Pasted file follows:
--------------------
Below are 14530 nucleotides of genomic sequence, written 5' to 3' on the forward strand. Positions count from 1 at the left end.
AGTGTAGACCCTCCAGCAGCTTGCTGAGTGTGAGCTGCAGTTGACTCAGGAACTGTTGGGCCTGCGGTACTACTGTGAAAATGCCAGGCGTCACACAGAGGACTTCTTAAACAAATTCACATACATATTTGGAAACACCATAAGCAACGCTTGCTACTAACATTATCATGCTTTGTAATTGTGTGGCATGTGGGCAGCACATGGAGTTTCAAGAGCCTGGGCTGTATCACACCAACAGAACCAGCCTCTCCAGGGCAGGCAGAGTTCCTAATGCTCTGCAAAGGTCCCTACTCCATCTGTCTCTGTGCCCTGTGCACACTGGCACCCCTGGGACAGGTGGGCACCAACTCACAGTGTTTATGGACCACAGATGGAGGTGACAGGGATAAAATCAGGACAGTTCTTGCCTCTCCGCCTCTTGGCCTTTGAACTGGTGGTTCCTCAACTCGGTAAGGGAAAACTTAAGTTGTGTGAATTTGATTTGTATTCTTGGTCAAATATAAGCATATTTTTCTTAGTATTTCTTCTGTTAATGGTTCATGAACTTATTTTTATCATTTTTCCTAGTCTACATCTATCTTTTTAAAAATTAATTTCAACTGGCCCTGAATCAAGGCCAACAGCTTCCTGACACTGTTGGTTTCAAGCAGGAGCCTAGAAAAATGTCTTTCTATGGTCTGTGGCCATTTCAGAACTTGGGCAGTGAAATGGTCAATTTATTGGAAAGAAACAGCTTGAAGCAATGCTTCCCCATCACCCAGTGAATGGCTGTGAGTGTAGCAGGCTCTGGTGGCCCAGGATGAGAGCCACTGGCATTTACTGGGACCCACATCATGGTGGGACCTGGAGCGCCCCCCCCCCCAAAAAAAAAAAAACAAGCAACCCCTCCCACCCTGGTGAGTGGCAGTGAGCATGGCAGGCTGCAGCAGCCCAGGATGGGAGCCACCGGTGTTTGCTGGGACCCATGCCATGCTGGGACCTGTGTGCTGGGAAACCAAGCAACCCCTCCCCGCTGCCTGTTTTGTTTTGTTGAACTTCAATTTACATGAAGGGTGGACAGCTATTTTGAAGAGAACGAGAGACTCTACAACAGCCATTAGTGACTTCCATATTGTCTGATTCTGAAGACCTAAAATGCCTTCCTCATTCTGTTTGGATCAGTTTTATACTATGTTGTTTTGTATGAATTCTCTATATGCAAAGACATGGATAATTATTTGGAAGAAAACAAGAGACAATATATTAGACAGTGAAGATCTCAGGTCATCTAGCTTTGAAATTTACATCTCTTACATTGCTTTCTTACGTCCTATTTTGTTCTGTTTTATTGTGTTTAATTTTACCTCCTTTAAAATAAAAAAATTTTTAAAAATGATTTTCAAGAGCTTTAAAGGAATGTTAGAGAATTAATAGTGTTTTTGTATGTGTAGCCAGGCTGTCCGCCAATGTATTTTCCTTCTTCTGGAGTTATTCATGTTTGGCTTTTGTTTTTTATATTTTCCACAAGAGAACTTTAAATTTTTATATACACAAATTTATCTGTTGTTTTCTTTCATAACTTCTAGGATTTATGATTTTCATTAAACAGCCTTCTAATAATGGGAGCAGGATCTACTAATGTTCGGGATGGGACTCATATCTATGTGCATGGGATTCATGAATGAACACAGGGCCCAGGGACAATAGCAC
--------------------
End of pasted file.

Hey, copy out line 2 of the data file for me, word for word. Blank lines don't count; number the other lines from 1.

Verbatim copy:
AGTGTAGACCCTCCAGCAGCTTGCTGAGTGTGAGCTGCAGTTGACTCAGGAACTGTTGGGCCTGCGGTACTACTGTGAAAATGCCAGGCGTCACACAGAGGACTTCTTAAACAAATTCACATACATATTTGGAAACACCATAAGCAACGCTTGCTACTAACATTATCATGCTTTGTAATTGTGTGGCATGTGGGCAGCACATGGAGTTTCAAGAGCCTGGGCTGTATCACACCAACAGAACCAGCCTCTCCAGGGCAGGCAGAGTTCCTAATGCTCTGCAAAGGTCCCTACTCCATCTGTCTCTGTGCCCTGTGCACACTGGCACCCCTGGGACAGGTGGGCACCAACTCACAGTGTTTATGGACCACAGATGGAGGTGACAGGGATAAAATCAGGACAGTTCTTGCCTCTCCGCCTCTTGGCCTTTGAACTGGTGGTTCCTCAACTCGGTAAGGGAAAACTTAAGTTGTGTGAATTTGATTTGTATTCTTGGTCAAATATAAGCATATTTTTCTTAGTATTTCTTCTGTTAATGGTTCATGAACTTATTTTTATCATTTTTCCTAGTCTACATCTATCTTTTTAAAAATTAATTTCAACTGGCCCTGAATCAAGGCCAACAGCTTCCTGACACTGTTGGTTTCAAGCAGGAGCCTAGAAAAATGTCTTTCTATGGTCTGTGGCCATTTCAGAACTTGGGCAGTGAAATGGTCAATTTATTGGAAAGAAACAGCTTGAAGCAATGCTTCCCCATCACCCAGTGAATGGCTGTGAGTGTAGCAGGCTCTGGTGGCCCAGGATGAGAGCCACTGGCATTTACTGGGACCCACATCATGGTGGGACCTGGAGCGCCCCCCCCCCCAAAAAAAAAAAAACAAGCAACCCCTCCCACCCTGGTGAGTGGCAGTGAGCATGGCAGGCTGCAGCAGCCCAGGATGGGAGCCACCGGTGTTTGCTGGGACCCATGCCATGCTGGGACCTGTGTGCTGGGAAACCAAGCAACCCCTCCCCGCTGCCTGTTTTGTTTTGTTGAACTTCAATTTACATGAAGGGTGGACAGCTATTTTGAAGAGAACGAGAGACTCTACAACAGCCATTAGTGACTTCCATATTGTCTGATTCTGAAGACCTAAAATGCCTTCCTCATTCTGTTTGGATCAGTTTTATACTATGTTGTTTTGTATGAATTCTCTATATGCAAAGACATGGATAATTATTTGGAAGAAAACAAGAGACAATATATTAGACAGTGAAGATCTCAGGTCATCTAGCTTTGAAATTTACATCTCTTACATTGCTTTCTTACGTCCTATTTTGTTCTGTTTTATTGTGTTTAATTTTACCTCCTTTAAAATAAAAAAATTTTTAAAAATGATTTTCAAGAGCTTTAAAGGAATGTTAGAGAATTAATAGTGTTTTTGTATGTGTAGCCAGGCTGTCCGCCAATGTATTTTCCTTCTTCTGGAGTTATTCATGTTTGGCTTTTGTTTTTTATATTTTCCACAAGAGAACTTTAAATTTTTATATACACAAATTTATCTGTTGTTTTCTTTCATAACTTCTAGGATTTATGATTTTCATTAAACAGCCTTCTAATAATGGGAGCAGGATCTACTAATGTTCGGGATGGGACTCATATCTATGTGCATGGGATTCATGAATGAACACAGGGCCCAGGGACAATAGCAC